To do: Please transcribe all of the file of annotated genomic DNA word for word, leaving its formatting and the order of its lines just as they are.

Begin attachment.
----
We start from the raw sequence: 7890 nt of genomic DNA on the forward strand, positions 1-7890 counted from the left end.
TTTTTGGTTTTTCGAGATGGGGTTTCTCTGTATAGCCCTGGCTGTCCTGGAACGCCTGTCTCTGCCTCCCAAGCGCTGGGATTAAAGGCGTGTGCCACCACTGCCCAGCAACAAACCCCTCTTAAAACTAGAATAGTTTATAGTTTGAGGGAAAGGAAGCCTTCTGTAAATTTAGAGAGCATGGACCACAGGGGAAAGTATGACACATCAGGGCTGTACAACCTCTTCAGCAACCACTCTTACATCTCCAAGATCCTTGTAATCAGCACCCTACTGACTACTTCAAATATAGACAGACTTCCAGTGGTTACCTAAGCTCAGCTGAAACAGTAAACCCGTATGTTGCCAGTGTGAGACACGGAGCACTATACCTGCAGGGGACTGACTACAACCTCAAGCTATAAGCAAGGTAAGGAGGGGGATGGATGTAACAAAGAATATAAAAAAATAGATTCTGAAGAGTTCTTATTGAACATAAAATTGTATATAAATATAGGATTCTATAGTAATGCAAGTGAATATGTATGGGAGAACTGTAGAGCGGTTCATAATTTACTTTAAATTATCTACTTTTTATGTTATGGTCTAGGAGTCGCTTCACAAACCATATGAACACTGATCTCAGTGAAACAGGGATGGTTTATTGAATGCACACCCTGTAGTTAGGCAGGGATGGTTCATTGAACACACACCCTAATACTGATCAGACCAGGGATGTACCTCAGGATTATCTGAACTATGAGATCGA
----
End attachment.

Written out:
We start from the raw sequence: 7890 nt of genomic DNA on the forward strand, positions 1-7890 counted from the left end.
TTTTTGGTTTTTCGAGATGGGGTTTCTCTGTATAGCCCTGGCTGTCCTGGAACGCCTGTCTCTGCCTCCCAAGCGCTGGGATTAAAGGCGTGTGCCACCACTGCCCAGCAACAAACCCCTCTTAAAACTAGAATAGTTTATAGTTTGAGGGAAAGGAAGCCTTCTGTAAATTTAGAGAGCATGGACCACAGGGGAAAGTATGACACATCAGGGCTGTACAACCTCTTCAGCAACCACTCTTACATCTCCAAGATCCTTGTAATCAGCACCCTACTGACTACTTCAAATATAGACAGACTTCCAGTGGTTACCTAAGCTCAGCTGAAACAGTAAACCCGTATGTTGCCAGTGTGAGACACGGAGCACTATACCTGCAGGGGACTGACTACAACCTCAAGCTATAAGCAAGGTAAGGAGGGGGATGGATGTAACAAAGAATATAAAAAAATAGATTCTGAAGAGTTCTTATTGAACATAAAATTGTATATAAATATAGGATTCTATAGTAATGCAAGTGAATATGTATGGGAGAACTGTAGAGCGGTTCATAATTTACTTTAAATTATCTACTTTTTATGTTATGGTCTAGGAGTCGCTTCACAAACCATATGAACACTGATCTCAGTGAAACAGGGATGGTTTATTGAATGCACACCCTGTAGTTAGGCAGGGATGGTTCATTGAACACACACCCTAATACTGATCAGACCAGGGATGTACCTCAGGATTATCTGAACTATGAGATCGA